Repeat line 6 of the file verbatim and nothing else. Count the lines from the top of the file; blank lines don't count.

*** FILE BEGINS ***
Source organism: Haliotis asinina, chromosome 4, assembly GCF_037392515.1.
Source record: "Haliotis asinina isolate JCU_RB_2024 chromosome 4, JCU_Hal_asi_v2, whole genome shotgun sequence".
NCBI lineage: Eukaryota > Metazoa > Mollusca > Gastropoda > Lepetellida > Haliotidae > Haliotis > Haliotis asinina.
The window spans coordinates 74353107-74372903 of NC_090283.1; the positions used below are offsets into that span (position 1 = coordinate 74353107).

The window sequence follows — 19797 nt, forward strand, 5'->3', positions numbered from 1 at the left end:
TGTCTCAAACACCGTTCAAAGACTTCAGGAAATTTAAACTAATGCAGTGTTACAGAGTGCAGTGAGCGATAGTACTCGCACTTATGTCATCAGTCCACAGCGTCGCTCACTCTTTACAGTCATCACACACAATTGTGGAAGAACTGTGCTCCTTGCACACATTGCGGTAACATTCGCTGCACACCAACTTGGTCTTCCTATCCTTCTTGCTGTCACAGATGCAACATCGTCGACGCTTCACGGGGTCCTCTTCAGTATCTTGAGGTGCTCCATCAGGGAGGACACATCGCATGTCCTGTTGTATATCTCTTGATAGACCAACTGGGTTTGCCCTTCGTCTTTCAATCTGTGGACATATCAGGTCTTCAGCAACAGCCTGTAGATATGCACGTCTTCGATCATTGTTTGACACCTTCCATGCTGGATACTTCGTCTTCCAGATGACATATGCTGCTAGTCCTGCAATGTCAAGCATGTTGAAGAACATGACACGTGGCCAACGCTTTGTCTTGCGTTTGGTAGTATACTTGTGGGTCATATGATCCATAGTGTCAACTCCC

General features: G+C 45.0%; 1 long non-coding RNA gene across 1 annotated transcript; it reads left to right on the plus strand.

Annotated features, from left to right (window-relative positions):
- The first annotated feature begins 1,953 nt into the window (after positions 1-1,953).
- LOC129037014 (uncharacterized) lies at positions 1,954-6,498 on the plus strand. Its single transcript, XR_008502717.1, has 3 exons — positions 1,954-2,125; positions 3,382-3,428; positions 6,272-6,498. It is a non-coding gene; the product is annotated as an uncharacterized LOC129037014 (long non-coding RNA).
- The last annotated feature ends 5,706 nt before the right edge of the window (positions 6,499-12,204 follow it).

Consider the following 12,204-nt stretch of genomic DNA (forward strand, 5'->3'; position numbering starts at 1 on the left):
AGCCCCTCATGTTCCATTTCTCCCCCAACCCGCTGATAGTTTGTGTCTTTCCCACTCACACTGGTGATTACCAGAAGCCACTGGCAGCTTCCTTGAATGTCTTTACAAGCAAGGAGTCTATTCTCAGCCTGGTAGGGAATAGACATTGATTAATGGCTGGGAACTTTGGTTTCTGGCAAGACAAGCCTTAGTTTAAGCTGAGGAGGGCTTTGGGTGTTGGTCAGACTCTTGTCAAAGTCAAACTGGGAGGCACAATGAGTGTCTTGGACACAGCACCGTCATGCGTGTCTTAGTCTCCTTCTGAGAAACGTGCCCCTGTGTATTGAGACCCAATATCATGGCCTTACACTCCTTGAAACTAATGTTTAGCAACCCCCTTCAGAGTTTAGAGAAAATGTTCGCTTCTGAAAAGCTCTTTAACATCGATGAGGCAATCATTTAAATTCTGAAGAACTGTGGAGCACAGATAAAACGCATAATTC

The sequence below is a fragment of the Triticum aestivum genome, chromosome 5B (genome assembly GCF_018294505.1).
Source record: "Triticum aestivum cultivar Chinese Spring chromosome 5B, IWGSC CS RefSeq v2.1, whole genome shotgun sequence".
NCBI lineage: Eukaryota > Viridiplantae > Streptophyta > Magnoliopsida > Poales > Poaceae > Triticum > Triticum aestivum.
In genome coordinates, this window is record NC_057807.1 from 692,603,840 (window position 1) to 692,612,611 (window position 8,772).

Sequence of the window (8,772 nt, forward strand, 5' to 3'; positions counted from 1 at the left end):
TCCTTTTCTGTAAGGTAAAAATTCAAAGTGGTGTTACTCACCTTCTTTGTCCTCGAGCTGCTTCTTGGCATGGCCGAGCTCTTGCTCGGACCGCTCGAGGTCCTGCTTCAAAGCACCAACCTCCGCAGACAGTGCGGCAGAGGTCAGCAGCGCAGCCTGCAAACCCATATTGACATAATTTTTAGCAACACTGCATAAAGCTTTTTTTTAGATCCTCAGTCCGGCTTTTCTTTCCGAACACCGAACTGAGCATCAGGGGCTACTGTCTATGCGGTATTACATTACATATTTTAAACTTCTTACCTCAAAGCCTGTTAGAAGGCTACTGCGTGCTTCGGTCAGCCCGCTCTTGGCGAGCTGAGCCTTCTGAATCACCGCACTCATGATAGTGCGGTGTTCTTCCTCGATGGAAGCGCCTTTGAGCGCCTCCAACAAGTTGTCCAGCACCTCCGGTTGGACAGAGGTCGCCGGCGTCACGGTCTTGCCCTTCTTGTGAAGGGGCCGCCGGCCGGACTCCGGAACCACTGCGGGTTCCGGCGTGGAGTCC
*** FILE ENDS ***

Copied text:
TGTCTCAAACACCGTTCAAAGACTTCAGGAAATTTAAACTAATGCAGTGTTACAGAGTGCAGTGAGCGATAGTACTCGCACTTATGTCATCAGTCCACAGCGTCGCTCACTCTTTACAGTCATCACACACAATTGTGGAAGAACTGTGCTCCTTGCACACATTGCGGTAACATTCGCTGCACACCAACTTGGTCTTCCTATCCTTCTTGCTGTCACAGATGCAACATCGTCGACGCTTCACGGGGTCCTCTTCAGTATCTTGAGGTGCTCCATCAGGGAGGACACATCGCATGTCCTGTTGTATATCTCTTGATAGACCAACTGGGTTTGCCCTTCGTCTTTCAATCTGTGGACATATCAGGTCTTCAGCAACAGCCTGTAGATATGCACGTCTTCGATCATTGTTTGACACCTTCCATGCTGGATACTTCGTCTTCCAGATGACATATGCTGCTAGTCCTGCAATGTCAAGCATGTTGAAGAACATGACACGTGGCCAACGCTTTGTCTTGCGTTTGGTAGTATACTTGTGGGTCATATGATCCATAGTGTCAACTCCC